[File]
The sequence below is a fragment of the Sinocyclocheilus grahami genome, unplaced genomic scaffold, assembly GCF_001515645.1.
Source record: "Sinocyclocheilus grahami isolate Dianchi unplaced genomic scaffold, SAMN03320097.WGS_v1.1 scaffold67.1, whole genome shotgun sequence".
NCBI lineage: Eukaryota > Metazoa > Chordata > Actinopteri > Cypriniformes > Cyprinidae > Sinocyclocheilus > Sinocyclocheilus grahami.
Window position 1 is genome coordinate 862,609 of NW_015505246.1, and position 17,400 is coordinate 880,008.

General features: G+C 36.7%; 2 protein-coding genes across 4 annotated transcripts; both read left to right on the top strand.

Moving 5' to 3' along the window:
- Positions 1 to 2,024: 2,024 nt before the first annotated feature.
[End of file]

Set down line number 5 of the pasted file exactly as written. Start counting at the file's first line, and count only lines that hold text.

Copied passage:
General features: G+C 36.7%; 2 protein-coding genes across 4 annotated transcripts; both read left to right on the top strand.